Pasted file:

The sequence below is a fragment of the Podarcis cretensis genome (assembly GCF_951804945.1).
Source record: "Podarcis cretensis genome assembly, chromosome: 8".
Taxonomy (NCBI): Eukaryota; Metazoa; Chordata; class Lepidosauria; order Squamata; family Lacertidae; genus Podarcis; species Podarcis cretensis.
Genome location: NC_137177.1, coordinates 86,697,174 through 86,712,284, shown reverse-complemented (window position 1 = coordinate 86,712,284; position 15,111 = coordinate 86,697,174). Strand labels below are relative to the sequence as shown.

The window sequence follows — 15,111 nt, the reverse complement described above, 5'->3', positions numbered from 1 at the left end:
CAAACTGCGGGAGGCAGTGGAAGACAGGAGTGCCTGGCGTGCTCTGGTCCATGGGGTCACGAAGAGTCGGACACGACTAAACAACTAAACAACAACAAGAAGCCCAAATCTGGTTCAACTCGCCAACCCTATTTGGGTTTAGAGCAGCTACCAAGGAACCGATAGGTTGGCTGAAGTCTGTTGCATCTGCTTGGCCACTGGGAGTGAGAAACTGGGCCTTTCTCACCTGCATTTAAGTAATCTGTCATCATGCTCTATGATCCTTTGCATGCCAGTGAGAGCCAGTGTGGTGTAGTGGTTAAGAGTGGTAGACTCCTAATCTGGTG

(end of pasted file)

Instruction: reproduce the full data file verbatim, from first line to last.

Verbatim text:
The sequence below is a fragment of the Podarcis cretensis genome (assembly GCF_951804945.1).
Source record: "Podarcis cretensis genome assembly, chromosome: 8".
Taxonomy (NCBI): Eukaryota; Metazoa; Chordata; class Lepidosauria; order Squamata; family Lacertidae; genus Podarcis; species Podarcis cretensis.
Genome location: NC_137177.1, coordinates 86,697,174 through 86,712,284, shown reverse-complemented (window position 1 = coordinate 86,712,284; position 15,111 = coordinate 86,697,174). Strand labels below are relative to the sequence as shown.

The window sequence follows — 15,111 nt, the reverse complement described above, 5'->3', positions numbered from 1 at the left end:
CAAACTGCGGGAGGCAGTGGAAGACAGGAGTGCCTGGCGTGCTCTGGTCCATGGGGTCACGAAGAGTCGGACACGACTAAACAACTAAACAACAACAAGAAGCCCAAATCTGGTTCAACTCGCCAACCCTATTTGGGTTTAGAGCAGCTACCAAGGAACCGATAGGTTGGCTGAAGTCTGTTGCATCTGCTTGGCCACTGGGAGTGAGAAACTGGGCCTTTCTCACCTGCATTTAAGTAATCTGTCATCATGCTCTATGATCCTTTGCATGCCAGTGAGAGCCAGTGTGGTGTAGTGGTTAAGAGTGGTAGACTCCTAATCTGGTG